The Department Store and Its Discontents in Imperial Germany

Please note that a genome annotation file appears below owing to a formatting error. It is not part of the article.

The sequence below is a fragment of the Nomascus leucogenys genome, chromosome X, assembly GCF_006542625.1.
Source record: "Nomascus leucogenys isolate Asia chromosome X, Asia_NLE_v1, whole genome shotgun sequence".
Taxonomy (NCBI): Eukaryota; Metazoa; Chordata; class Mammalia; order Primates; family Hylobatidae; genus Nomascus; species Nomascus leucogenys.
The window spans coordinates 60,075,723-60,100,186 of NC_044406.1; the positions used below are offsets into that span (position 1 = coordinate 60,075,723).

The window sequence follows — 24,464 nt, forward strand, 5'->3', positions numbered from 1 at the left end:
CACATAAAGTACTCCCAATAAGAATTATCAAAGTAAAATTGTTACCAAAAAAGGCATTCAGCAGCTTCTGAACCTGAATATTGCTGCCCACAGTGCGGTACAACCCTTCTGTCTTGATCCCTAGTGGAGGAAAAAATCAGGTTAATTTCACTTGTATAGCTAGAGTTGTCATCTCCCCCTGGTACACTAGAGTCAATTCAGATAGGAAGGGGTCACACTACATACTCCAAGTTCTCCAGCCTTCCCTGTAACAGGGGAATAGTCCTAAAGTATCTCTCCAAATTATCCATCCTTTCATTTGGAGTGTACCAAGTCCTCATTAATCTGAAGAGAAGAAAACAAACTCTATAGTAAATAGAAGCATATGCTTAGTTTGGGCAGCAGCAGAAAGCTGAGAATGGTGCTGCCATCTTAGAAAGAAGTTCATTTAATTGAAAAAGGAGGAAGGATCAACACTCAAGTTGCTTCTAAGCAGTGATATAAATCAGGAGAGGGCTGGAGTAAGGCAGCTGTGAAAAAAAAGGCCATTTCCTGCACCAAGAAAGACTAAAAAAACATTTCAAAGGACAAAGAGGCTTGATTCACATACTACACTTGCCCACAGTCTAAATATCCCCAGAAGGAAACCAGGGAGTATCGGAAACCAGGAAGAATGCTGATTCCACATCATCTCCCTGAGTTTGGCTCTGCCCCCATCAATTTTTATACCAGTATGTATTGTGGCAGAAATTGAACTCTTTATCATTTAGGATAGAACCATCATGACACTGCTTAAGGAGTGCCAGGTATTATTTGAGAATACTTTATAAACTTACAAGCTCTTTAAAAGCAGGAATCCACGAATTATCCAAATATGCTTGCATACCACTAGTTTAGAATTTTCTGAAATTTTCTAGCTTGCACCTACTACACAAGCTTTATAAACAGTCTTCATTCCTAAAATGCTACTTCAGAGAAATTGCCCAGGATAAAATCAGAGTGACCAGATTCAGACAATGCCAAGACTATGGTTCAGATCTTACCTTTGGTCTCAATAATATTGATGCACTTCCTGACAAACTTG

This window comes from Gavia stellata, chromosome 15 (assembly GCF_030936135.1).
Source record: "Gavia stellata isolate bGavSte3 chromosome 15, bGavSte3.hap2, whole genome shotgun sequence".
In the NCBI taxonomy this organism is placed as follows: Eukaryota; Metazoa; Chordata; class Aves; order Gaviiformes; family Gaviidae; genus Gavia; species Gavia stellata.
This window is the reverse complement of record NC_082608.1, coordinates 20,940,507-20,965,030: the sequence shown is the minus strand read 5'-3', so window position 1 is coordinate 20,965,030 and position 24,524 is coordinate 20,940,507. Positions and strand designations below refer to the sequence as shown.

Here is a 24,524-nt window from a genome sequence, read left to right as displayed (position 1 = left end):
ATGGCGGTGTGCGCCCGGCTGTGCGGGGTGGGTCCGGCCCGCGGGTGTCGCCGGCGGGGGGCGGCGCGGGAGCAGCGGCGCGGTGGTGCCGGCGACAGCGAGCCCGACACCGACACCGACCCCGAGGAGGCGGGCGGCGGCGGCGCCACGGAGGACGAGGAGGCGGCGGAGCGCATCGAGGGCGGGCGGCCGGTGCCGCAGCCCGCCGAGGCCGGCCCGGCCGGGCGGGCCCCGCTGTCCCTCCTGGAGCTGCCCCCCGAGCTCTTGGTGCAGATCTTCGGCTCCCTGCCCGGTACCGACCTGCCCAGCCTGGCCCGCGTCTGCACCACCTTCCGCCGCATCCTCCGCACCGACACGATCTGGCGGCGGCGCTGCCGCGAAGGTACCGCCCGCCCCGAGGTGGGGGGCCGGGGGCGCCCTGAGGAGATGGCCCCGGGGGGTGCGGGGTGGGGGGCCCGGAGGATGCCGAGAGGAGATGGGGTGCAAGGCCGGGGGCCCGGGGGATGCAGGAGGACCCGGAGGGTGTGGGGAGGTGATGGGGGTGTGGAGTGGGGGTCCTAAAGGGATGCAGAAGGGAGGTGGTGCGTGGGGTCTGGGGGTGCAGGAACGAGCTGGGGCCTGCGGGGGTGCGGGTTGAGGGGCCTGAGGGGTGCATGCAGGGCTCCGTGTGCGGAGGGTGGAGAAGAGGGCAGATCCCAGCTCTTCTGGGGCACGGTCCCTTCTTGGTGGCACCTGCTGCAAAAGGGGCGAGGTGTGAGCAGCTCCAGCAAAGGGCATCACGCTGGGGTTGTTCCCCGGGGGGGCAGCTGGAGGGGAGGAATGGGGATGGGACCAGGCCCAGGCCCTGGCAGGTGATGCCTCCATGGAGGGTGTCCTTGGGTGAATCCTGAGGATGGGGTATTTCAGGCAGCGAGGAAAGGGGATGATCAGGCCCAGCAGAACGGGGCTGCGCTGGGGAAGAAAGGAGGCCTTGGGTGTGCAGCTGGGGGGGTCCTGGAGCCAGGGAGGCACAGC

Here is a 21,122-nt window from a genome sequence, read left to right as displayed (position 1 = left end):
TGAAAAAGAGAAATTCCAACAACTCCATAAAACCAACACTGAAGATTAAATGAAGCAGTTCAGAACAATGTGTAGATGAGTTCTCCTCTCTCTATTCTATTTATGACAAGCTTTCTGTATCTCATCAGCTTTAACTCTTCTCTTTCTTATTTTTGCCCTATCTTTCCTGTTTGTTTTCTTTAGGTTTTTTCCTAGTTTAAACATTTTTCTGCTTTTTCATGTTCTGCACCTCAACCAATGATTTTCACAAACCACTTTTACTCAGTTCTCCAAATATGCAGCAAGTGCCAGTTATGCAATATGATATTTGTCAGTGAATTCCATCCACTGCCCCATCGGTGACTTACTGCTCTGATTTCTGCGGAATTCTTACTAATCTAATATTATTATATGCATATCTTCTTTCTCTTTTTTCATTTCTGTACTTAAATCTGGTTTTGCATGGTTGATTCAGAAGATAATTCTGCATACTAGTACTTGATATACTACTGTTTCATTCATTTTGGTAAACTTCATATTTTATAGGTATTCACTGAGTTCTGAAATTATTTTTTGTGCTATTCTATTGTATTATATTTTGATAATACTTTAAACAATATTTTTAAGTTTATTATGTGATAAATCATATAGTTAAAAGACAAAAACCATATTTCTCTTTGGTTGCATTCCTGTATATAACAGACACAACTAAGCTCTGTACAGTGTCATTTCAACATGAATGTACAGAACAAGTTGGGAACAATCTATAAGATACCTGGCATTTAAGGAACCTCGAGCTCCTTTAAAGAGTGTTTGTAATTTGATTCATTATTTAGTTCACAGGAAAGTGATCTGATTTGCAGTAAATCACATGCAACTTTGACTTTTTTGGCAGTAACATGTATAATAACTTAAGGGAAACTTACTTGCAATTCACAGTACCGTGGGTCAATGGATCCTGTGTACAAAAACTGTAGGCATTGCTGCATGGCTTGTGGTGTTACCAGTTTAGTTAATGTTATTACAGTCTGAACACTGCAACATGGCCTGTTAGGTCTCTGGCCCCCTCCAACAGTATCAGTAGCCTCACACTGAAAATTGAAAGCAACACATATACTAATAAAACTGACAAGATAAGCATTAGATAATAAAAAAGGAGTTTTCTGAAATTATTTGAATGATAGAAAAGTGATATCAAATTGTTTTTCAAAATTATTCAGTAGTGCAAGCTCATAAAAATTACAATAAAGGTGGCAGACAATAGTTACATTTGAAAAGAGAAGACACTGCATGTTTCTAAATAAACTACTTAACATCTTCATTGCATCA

This chapter focuses on the so-called department store boom of the 1890s, the explosive growth of this new retail form in German cities and towns. It surveys the central and conspicuous role of Jews in Germany’s consumer revolution, in the development of department stores and in the other branches of Germany’s nascent consumer culture, and charts a well-traveled trajectory in which such families as the Schockens, Tietzes, Urys, and Wronkers rose from itinerant peddlers to owners of giant emporiums in major cities. It analyzes German department stores both in international context and in contrast to existing forms of retail, and traces the emergence of the anti-department store movement, whose imagery and propaganda mobilized old anti-Semitic notions and constructed the department store as a Jewish encroachment on German territory, a parasite on the German middle classes, and an economic vampire.
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